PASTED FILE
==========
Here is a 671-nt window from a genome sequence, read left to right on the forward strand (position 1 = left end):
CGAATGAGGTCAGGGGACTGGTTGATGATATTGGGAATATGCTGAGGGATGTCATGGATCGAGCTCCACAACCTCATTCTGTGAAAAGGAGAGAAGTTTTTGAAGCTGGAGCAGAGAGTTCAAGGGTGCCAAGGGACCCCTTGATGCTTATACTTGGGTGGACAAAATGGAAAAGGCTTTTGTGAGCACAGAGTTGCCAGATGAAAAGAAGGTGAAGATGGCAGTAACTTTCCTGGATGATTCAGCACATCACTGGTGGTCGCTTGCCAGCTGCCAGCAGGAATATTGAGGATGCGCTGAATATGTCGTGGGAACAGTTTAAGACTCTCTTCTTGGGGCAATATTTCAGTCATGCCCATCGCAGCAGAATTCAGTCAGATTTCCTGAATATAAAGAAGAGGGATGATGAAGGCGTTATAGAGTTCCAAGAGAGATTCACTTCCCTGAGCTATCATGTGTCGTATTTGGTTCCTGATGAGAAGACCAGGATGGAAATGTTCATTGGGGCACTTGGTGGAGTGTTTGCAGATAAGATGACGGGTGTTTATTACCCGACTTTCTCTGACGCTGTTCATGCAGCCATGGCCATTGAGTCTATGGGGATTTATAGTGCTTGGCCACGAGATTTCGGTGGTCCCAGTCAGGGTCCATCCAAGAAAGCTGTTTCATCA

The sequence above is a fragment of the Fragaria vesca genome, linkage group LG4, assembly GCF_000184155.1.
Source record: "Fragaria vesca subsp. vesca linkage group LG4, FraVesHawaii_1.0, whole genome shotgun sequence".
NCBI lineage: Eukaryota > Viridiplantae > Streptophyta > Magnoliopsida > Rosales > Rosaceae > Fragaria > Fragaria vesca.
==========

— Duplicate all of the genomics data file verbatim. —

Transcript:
Here is a 671-nt window from a genome sequence, read left to right on the forward strand (position 1 = left end):
CGAATGAGGTCAGGGGACTGGTTGATGATATTGGGAATATGCTGAGGGATGTCATGGATCGAGCTCCACAACCTCATTCTGTGAAAAGGAGAGAAGTTTTTGAAGCTGGAGCAGAGAGTTCAAGGGTGCCAAGGGACCCCTTGATGCTTATACTTGGGTGGACAAAATGGAAAAGGCTTTTGTGAGCACAGAGTTGCCAGATGAAAAGAAGGTGAAGATGGCAGTAACTTTCCTGGATGATTCAGCACATCACTGGTGGTCGCTTGCCAGCTGCCAGCAGGAATATTGAGGATGCGCTGAATATGTCGTGGGAACAGTTTAAGACTCTCTTCTTGGGGCAATATTTCAGTCATGCCCATCGCAGCAGAATTCAGTCAGATTTCCTGAATATAAAGAAGAGGGATGATGAAGGCGTTATAGAGTTCCAAGAGAGATTCACTTCCCTGAGCTATCATGTGTCGTATTTGGTTCCTGATGAGAAGACCAGGATGGAAATGTTCATTGGGGCACTTGGTGGAGTGTTTGCAGATAAGATGACGGGTGTTTATTACCCGACTTTCTCTGACGCTGTTCATGCAGCCATGGCCATTGAGTCTATGGGGATTTATAGTGCTTGGCCACGAGATTTCGGTGGTCCCAGTCAGGGTCCATCCAAGAAAGCTGTTTCATCA

The sequence above is a fragment of the Fragaria vesca genome, linkage group LG4, assembly GCF_000184155.1.
Source record: "Fragaria vesca subsp. vesca linkage group LG4, FraVesHawaii_1.0, whole genome shotgun sequence".
NCBI lineage: Eukaryota > Viridiplantae > Streptophyta > Magnoliopsida > Rosales > Rosaceae > Fragaria > Fragaria vesca.